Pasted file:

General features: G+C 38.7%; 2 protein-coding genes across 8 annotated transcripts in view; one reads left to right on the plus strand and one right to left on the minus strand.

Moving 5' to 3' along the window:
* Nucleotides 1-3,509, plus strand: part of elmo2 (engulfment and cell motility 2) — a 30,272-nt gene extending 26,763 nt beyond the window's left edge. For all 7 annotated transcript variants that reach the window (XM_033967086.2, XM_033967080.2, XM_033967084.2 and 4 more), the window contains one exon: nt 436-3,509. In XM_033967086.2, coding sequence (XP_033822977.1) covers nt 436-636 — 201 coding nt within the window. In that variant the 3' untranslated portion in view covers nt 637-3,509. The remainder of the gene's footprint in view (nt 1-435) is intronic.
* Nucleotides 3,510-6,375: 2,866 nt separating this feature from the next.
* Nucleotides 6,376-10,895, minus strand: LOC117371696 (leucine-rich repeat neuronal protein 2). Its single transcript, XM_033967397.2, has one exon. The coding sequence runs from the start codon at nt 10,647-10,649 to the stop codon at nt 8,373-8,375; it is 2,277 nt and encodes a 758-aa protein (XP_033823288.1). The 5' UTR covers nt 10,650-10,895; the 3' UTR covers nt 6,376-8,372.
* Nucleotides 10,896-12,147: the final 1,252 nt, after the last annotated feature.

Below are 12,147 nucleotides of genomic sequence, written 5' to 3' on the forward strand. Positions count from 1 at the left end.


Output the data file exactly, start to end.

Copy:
General features: G+C 38.7%; 2 protein-coding genes across 8 annotated transcripts in view; one reads left to right on the plus strand and one right to left on the minus strand.

Moving 5' to 3' along the window:
* Nucleotides 1-3,509, plus strand: part of elmo2 (engulfment and cell motility 2) — a 30,272-nt gene extending 26,763 nt beyond the window's left edge. For all 7 annotated transcript variants that reach the window (XM_033967086.2, XM_033967080.2, XM_033967084.2 and 4 more), the window contains one exon: nt 436-3,509. In XM_033967086.2, coding sequence (XP_033822977.1) covers nt 436-636 — 201 coding nt within the window. In that variant the 3' untranslated portion in view covers nt 637-3,509. The remainder of the gene's footprint in view (nt 1-435) is intronic.
* Nucleotides 3,510-6,375: 2,866 nt separating this feature from the next.
* Nucleotides 6,376-10,895, minus strand: LOC117371696 (leucine-rich repeat neuronal protein 2). Its single transcript, XM_033967397.2, has one exon. The coding sequence runs from the start codon at nt 10,647-10,649 to the stop codon at nt 8,373-8,375; it is 2,277 nt and encodes a 758-aa protein (XP_033823288.1). The 5' UTR covers nt 10,650-10,895; the 3' UTR covers nt 6,376-8,372.
* Nucleotides 10,896-12,147: the final 1,252 nt, after the last annotated feature.

Below are 12,147 nucleotides of genomic sequence, written 5' to 3' on the forward strand. Positions count from 1 at the left end.